Malaria in MozambiqueNearly half of all Mozambicans live in poverty, with poverty rates rising in rural areas over the past two decades. However, things in Mozambique are changing because of organizations like Malaria Consortium. This nonprofit organization works to fight communicable diseases, primarily in sub-Saharan Africa and southern Asia. Its focuses include the treatment, prevention and control of malaria, dengue, diarrhea and more.

This is vital work, as in 2017 there were 219 million malaria cases that caused 435,000 deaths, most of which were children under 5 years of age. Malaria Consortium also helps nations develop public policy and provides expertise and training to help build capacity in healthcare systems.

Malaria Control and Prevention

A major tool that the Malaria Consortium uses is Long Lasting Insecticidal Nets or LLINs. LLINs are placed over beds and can reduce the risk of death for children under 5 by 20%. Further, widespread usage across a community can even reduce mosquito populations. The distribution of LLINs can even help those without nets over their heads at night.

LLINs are laced with insecticides that can last for years, making them a cost-effective and sustainable solution. LLINs have already had success in Mozambique: in 2017, Malaria Consortium distributed more than 1 million nets to 415,000 households in the Niassa province, where in some parts there are as few as nine inhabitants per km2.

Limited access roads frequently cause issues with the delivery of aid to rural Mozambicans. To overcome this, Malaria Consortium used a top-down approach. LLINs were distributed at the district-wide level, all the way down to the local level. Malaria Consortium credits the local government, the District Directorates, support teams, various service providers and more as critical in the delivery of the nets.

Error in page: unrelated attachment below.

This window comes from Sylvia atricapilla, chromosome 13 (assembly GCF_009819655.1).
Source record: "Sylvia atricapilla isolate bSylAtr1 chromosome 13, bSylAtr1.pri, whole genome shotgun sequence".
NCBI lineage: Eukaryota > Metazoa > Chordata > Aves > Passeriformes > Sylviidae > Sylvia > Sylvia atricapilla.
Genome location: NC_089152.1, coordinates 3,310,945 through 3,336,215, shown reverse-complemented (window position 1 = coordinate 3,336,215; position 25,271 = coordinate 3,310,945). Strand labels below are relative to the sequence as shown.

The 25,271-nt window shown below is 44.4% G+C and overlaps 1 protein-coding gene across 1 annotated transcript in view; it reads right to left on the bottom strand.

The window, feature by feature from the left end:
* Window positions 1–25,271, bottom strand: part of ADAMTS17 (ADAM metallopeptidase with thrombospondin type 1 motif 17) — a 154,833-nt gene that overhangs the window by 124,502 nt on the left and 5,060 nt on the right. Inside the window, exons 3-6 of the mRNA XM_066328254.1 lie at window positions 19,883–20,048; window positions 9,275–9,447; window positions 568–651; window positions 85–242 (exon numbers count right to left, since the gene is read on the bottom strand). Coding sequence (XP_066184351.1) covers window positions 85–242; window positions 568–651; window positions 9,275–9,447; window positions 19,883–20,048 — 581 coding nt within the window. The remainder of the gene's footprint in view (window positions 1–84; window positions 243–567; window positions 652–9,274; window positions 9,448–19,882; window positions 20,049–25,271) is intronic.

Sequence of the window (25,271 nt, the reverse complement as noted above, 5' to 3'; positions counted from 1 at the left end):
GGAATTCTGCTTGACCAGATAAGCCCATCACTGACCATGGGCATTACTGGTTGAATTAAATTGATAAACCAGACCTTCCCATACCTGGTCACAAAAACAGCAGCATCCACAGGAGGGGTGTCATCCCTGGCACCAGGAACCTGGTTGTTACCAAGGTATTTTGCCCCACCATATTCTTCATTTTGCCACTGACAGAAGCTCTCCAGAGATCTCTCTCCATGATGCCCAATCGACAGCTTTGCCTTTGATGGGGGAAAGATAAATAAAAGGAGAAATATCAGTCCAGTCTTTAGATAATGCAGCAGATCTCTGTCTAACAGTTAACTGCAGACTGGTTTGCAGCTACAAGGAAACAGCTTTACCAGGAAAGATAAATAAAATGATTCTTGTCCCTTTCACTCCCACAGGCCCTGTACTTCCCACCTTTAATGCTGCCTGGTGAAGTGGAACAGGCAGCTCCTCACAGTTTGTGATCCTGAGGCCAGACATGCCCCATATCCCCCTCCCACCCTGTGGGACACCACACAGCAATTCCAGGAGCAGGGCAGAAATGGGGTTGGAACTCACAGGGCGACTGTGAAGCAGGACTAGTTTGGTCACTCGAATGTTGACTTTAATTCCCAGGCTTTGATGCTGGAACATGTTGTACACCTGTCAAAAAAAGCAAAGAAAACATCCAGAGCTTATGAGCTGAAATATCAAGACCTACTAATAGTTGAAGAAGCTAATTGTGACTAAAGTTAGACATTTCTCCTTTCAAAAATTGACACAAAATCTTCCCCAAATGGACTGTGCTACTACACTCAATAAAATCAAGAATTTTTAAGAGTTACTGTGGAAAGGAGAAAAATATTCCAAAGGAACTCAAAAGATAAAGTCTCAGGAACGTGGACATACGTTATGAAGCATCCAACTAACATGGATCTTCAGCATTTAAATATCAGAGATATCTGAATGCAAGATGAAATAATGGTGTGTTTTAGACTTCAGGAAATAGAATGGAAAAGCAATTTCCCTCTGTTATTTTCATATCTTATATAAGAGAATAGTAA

Malaria Consortium also has a focus on community outreach. It sends workers to schools to educate both children and teachers about the risks of diseases like malaria. Additionally, health workers undergo training provided by Malaria Consortium so they can better protect Mozambicans.

Through one of Malaria Consortium’s projects, significant progress was made in public awareness. The project titled Malaria Prevention and Control in Mozambique ran between 2011 and 2016 and reached more than 200,000 people. Mozambicans received vital information regarding the spread of malaria and what they can do to prevent it. This was just one of many ways Malaria Consortium is helping global health initiatives.

Looking Forward

Like many countries in sub-Saharan Africa, Mozambique sits at an unfortunate intersection of poverty, widespread tropical diseases and insufficient healthcare. Organizations like Malaria Consortium are working to improve conditions bit by bit. Malaria mortality rates for children under five have already fallen by 34% since 2010. Much remains to be done –e specially in the face of the coronavirus pandemic — but as the distribution of LLINs continues, things are looking up.

– Evan Driscoll
Photo: Flickr